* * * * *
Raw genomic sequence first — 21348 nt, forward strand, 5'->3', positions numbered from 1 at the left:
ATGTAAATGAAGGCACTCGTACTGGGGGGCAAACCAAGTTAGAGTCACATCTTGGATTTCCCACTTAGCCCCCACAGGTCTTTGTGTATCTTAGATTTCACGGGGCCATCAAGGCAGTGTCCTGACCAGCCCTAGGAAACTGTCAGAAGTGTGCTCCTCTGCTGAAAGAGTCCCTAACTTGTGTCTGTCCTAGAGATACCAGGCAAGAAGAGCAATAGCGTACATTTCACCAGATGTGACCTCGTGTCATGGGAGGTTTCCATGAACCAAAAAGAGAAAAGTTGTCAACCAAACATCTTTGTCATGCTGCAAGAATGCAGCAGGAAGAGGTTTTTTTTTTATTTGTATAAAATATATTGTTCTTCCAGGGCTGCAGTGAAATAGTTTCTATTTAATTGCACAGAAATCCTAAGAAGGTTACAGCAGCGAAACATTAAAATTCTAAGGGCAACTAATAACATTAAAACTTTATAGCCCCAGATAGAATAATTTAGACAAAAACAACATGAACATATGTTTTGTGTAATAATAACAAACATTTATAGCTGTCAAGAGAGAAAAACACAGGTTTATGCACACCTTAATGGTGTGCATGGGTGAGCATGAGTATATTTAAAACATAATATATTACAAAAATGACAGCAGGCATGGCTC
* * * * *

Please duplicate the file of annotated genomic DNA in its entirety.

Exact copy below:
Raw genomic sequence first — 21348 nt, forward strand, 5'->3', positions numbered from 1 at the left:
ATGTAAATGAAGGCACTCGTACTGGGGGGCAAACCAAGTTAGAGTCACATCTTGGATTTCCCACTTAGCCCCCACAGGTCTTTGTGTATCTTAGATTTCACGGGGCCATCAAGGCAGTGTCCTGACCAGCCCTAGGAAACTGTCAGAAGTGTGCTCCTCTGCTGAAAGAGTCCCTAACTTGTGTCTGTCCTAGAGATACCAGGCAAGAAGAGCAATAGCGTACATTTCACCAGATGTGACCTCGTGTCATGGGAGGTTTCCATGAACCAAAAAGAGAAAAGTTGTCAACCAAACATCTTTGTCATGCTGCAAGAATGCAGCAGGAAGAGGTTTTTTTTTTATTTGTATAAAATATATTGTTCTTCCAGGGCTGCAGTGAAATAGTTTCTATTTAATTGCACAGAAATCCTAAGAAGGTTACAGCAGCGAAACATTAAAATTCTAAGGGCAACTAATAACATTAAAACTTTATAGCCCCAGATAGAATAATTTAGACAAAAACAACATGAACATATGTTTTGTGTAATAATAACAAACATTTATAGCTGTCAAGAGAGAAAAACACAGGTTTATGCACACCTTAATGGTGTGCATGGGTGAGCATGAGTATATTTAAAACATAATATATTACAAAAATGACAGCAGGCATGGCTC